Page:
Senate bill takes aim at HUBZone fraud

The bill seeks to ensure that only eligible firms participate in the HUBZone program

A new bill in the Senate attempts to clamp down on contractor fraud by giving the Small Business Administration more control over its program for companies in economically depressed areas.

The HUBZone Improvement Act, introduced Feb. 23, addresses the Government Accountability Office’s recommendations on improving how SBA manages and oversees the Historically Underutilized Business Zone (HUBZone) program.

The program assists small companies in depressed regions with contracting assistance by setting aside contracts especially for those businesses. HUBZones are often inner cities and rural counties that suffer from low household incomes, high unemployment rates and a lack of investment.

The legislation would require SBA officials to establish policies to police fraud and ensure that only eligible companies are certified for the set-aside program. Senators say that the bill comes as GAO released several reports in the last two years that criticize SBA’s oversight of the HUBZone program.

GAO found SBA did a poor job of certifying and monitoring companies applying for the program. In one report, GAO stated that “SBA’s control weaknesses exposed the government to fraud and abuse.” GAO officials were concerned that SBA had no proper means to adequately assess program results, according to the report.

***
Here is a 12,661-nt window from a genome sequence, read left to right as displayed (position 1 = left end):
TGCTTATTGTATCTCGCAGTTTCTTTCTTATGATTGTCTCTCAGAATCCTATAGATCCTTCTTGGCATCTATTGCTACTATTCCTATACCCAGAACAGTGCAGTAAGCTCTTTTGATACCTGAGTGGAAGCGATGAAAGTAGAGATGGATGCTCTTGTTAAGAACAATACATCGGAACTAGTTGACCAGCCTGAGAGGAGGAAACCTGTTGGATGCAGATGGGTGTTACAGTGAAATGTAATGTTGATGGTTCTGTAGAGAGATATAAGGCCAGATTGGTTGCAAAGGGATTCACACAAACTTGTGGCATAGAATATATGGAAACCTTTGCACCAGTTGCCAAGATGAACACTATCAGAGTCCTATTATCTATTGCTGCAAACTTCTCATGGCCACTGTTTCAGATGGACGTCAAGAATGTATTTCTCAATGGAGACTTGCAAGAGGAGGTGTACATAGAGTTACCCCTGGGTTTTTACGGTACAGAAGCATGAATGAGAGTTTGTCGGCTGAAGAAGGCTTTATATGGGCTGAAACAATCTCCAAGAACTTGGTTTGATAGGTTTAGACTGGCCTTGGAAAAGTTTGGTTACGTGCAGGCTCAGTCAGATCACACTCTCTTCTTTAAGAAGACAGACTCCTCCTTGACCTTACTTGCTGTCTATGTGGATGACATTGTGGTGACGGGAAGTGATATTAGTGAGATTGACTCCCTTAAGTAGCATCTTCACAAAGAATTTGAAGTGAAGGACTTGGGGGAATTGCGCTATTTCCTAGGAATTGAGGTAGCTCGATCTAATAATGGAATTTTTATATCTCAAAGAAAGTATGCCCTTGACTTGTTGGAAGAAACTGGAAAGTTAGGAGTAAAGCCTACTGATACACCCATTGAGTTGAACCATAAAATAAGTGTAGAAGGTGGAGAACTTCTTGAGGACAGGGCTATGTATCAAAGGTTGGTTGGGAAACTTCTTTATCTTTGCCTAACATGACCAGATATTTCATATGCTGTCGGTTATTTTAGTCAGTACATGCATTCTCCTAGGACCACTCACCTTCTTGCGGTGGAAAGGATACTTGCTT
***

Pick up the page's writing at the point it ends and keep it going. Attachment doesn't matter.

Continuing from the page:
Posing as a HUBZone small business, GAO was certified to join the program after it used fictitious employee information and fabricated documents. For example, GAO submitted its application for the set-aside status using the same address as a Starbucks coffee store.

“While the SBA has taken several critical steps to reduce fraud within this critical program, the GAO reports underscore that further improvements are necessary if the agency is to eliminate mismanagement and abuse,” said Sen. Olympia Snowe (R-Maine), ranking member of the Small Business and Entrepreneurship Committee. Snowe introduced the bill, which is similar to a version she offered in 2008. That legislation didn't pass.

The new legislation mandates several new ways to manage the program. It would require SBA officials to ensure that small businesses are employing the appropriate percentage of local residents and to find ways to assess the overall usefulness of the HUBZone program.

The bill would have SBA continually revising the HUBZone map as new data is made available.

SBA officials also would have to notify congressional small business committees of any backlogs in applications or recertifications with plans and timetables for eliminating the backlog, according to the bill. In 2008, SBA officials had to hire more employees to meet the backlog of more than 4,000 business recertifications.

“By providing needed oversight, this bill ensures that federal contracting dollars are spent wisely on the small businesses that need help and have the greatest potential to grow our nation’s most economically distressed areas,” said Sen. Mary Landrieu (D-La.), chairwoman of the small business committee.

About the Author

Matthew Weigelt is a freelance journalist who writes about acquisition and procurement.

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